Newswise — Baltimore (June 9, 2019) – The foods we eat can play an important role in preventing cancer. New modeling research presented at Nutrition 2019 shows that policies using taxes or warning labels to encourage healthier eating could reduce the number of people who develop cancer, which would bring significant savings in medical costs.
Reducing obesity-related cancers
How will new added-sugar nutrition labeling affect cancer cases?
A new modeling study estimates that, based on changes in consumer behavior, the soon-to-be-implemented added-sugar labeling on all U.S. packaged foods could prevent 35,500 new obesity-related cancer cases and 16,700 cancer deaths over a lifetime in the U.S. The policy would also save an estimated $1.4 billion in direct medical costs. After taking into consideration additional savings from patient time and productivity loss as well as policy implementation costs from both the government and industry, the policy would save an estimated $0.5 billion in total costs from the society level. Industry reformulations would likely add to the prevented cancer cases and health care cost savings. Mengxi Du, Tufts University, will present this research on Tuesday, June 11, from 8:30 – 8:45 a.m. in the Baltimore Convention Center, Room 314/315 (abstract).
Would taxing sugar-sweetened beverages save health-care costs?
A new study estimates that a national tax of 1 cent per ounce of sugar-sweetened beverage could prevent around 17,000 new obesity-associated cancers cases and 10,000 cancer deaths. This modeling study estimates that this tax would save $2.4 billion in lifetime medical costs for 13 types of cancer. The largest health benefits were for endometrial, kidney and liver cancer. Christina Griecci, Tufts University, will present this research on Sunday, June 9, from 12:45 – 1:45 p.m. in the Baltimore Convention Center, Halls A-B (Poster 75) (abstract).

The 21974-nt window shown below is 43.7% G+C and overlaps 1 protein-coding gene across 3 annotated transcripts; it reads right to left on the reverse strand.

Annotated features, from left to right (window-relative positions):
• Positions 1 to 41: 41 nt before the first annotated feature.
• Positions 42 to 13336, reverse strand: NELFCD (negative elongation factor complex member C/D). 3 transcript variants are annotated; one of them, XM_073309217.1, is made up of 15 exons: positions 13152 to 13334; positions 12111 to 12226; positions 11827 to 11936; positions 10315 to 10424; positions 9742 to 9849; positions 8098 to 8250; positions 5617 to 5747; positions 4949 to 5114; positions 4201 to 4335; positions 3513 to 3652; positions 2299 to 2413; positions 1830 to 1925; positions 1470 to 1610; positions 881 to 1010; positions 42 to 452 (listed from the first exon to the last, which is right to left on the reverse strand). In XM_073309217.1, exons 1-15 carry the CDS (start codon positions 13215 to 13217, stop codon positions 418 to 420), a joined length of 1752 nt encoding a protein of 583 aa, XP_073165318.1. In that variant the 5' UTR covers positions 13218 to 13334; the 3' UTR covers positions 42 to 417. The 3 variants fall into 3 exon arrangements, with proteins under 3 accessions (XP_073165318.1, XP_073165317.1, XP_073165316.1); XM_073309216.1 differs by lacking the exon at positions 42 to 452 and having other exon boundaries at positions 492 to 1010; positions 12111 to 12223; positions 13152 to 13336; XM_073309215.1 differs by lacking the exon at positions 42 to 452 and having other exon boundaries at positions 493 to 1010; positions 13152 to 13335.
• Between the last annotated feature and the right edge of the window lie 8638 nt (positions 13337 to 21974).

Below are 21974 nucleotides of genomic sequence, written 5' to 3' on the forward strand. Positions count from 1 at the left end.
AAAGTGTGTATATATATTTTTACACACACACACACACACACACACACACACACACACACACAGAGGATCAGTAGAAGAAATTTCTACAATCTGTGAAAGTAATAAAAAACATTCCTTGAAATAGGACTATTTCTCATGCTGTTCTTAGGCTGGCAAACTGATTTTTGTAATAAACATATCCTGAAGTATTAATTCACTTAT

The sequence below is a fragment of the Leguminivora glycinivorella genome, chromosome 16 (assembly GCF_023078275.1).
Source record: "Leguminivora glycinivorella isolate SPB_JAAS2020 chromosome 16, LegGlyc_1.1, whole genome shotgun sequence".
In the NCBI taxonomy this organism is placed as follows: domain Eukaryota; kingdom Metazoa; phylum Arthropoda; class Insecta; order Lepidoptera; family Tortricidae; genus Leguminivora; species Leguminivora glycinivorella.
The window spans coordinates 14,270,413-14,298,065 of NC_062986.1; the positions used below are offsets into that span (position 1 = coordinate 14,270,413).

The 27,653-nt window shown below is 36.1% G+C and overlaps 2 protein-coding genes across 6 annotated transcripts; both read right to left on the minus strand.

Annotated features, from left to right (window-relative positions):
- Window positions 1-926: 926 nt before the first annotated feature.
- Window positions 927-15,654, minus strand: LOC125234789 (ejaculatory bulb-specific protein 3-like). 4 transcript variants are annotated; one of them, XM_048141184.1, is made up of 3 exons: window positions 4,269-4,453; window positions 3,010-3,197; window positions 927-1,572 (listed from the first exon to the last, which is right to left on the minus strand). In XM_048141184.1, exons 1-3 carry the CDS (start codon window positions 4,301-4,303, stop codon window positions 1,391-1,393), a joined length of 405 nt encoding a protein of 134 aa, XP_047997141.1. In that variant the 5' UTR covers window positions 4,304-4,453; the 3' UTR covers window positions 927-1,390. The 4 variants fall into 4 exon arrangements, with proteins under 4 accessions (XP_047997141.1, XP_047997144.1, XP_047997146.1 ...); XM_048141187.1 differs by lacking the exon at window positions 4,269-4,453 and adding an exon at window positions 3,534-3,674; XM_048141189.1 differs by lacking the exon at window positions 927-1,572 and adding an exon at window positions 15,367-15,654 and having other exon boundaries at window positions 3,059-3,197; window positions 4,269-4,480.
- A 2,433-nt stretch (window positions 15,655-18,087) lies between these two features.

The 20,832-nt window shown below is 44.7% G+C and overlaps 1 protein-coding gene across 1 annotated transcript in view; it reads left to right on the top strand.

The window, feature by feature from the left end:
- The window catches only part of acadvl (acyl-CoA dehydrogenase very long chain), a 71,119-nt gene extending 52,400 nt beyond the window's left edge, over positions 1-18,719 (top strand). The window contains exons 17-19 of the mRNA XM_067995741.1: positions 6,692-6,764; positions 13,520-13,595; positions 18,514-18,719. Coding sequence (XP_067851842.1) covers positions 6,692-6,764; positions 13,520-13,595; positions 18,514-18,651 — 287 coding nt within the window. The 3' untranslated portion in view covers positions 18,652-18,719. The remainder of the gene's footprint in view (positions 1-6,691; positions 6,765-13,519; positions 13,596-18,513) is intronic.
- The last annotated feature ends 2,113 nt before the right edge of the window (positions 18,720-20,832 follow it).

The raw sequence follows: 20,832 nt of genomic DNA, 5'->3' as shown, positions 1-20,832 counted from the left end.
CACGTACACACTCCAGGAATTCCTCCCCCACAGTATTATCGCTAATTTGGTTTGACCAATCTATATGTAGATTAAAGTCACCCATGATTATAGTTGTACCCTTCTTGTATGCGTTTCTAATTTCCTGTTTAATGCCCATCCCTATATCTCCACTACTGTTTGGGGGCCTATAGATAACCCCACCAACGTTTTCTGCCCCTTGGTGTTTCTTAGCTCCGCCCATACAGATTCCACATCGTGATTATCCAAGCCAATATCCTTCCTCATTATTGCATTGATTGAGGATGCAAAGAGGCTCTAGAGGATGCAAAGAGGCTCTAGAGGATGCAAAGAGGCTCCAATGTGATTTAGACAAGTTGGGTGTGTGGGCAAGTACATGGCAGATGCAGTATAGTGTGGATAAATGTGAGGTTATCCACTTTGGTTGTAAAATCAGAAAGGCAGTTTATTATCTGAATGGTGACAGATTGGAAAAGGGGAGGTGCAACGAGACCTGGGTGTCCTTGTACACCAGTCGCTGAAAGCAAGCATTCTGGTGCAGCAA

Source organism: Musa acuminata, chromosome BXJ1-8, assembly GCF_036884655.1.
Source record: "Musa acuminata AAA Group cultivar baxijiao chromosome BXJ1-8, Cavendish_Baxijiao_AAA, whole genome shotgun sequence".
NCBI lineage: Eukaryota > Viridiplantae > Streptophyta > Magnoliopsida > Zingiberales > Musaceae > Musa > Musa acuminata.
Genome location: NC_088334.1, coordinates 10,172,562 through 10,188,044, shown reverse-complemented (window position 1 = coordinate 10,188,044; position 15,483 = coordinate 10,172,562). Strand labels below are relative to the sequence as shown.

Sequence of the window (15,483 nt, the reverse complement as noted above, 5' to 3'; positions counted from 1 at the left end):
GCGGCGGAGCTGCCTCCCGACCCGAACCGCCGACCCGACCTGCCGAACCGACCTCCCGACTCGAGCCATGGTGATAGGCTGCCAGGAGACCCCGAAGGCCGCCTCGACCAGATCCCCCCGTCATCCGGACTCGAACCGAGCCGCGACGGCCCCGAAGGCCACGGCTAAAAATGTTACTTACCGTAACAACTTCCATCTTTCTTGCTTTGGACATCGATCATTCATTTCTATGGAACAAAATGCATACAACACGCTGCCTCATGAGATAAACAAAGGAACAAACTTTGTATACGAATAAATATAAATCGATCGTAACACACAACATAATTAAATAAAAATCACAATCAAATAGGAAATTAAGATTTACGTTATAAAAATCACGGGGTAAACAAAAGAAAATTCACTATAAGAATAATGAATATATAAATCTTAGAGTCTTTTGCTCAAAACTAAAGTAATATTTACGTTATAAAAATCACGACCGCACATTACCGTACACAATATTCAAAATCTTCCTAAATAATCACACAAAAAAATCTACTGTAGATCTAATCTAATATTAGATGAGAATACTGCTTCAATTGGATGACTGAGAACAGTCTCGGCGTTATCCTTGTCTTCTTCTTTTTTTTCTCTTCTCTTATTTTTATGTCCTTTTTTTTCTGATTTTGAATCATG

The costs of unhealthy eating
What is the cost of cancers associated with poor diet?
A new analysis reveals that over 5 years, cancers attributable to unhealthy eating among U.S. adults resulted in direct medical costs of $6.9 billion (2015 dollars). Nearly 70 percent of this cost is due to colorectal cancer attributable to poor diet. The calculations are based on the estimated number of cancers cases attributed to not eating enough fruits, vegetables, whole grains and dairy, and eating more processed meats, red meats and sugar-sweetened beverages. Given the substantial economic burden of diet-attributable cancers, nutritional policies may help reduce cancer cases and their associated costs. Jaya Khushalani, Centers for Disease Control and Prevention (CDC), will present this research on Monday, June 10, from 8:30 – 8:45 a.m. in the Baltimore Convention Center Room 317 (abstract).
Can we decrease cancer disparities?